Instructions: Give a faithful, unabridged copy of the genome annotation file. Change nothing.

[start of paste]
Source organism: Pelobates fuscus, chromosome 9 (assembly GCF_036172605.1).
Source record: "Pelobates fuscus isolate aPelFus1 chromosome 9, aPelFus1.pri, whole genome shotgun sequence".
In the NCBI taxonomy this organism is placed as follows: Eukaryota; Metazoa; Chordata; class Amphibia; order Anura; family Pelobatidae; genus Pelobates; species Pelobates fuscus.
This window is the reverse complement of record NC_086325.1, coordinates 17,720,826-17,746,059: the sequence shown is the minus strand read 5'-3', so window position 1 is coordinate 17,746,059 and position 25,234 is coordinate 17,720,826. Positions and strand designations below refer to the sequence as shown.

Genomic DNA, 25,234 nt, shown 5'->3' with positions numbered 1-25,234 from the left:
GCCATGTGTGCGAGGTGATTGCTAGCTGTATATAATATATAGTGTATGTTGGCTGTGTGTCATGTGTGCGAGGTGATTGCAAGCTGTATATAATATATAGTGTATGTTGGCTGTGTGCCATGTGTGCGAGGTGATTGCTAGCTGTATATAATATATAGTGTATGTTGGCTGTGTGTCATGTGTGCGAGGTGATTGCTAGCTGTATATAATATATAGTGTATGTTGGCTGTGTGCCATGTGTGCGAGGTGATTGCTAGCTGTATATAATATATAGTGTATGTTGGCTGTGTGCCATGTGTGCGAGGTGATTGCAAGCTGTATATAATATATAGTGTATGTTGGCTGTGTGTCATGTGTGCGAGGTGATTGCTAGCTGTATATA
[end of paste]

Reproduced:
Source organism: Pelobates fuscus, chromosome 9 (assembly GCF_036172605.1).
Source record: "Pelobates fuscus isolate aPelFus1 chromosome 9, aPelFus1.pri, whole genome shotgun sequence".
In the NCBI taxonomy this organism is placed as follows: Eukaryota; Metazoa; Chordata; class Amphibia; order Anura; family Pelobatidae; genus Pelobates; species Pelobates fuscus.
This window is the reverse complement of record NC_086325.1, coordinates 17,720,826-17,746,059: the sequence shown is the minus strand read 5'-3', so window position 1 is coordinate 17,746,059 and position 25,234 is coordinate 17,720,826. Positions and strand designations below refer to the sequence as shown.

Genomic DNA, 25,234 nt, shown 5'->3' with positions numbered 1-25,234 from the left:
GCCATGTGTGCGAGGTGATTGCTAGCTGTATATAATATATAGTGTATGTTGGCTGTGTGTCATGTGTGCGAGGTGATTGCAAGCTGTATATAATATATAGTGTATGTTGGCTGTGTGCCATGTGTGCGAGGTGATTGCTAGCTGTATATAATATATAGTGTATGTTGGCTGTGTGTCATGTGTGCGAGGTGATTGCTAGCTGTATATAATATATAGTGTATGTTGGCTGTGTGCCATGTGTGCGAGGTGATTGCTAGCTGTATATAATATATAGTGTATGTTGGCTGTGTGCCATGTGTGCGAGGTGATTGCAAGCTGTATATAATATATAGTGTATGTTGGCTGTGTGTCATGTGTGCGAGGTGATTGCTAGCTGTATATA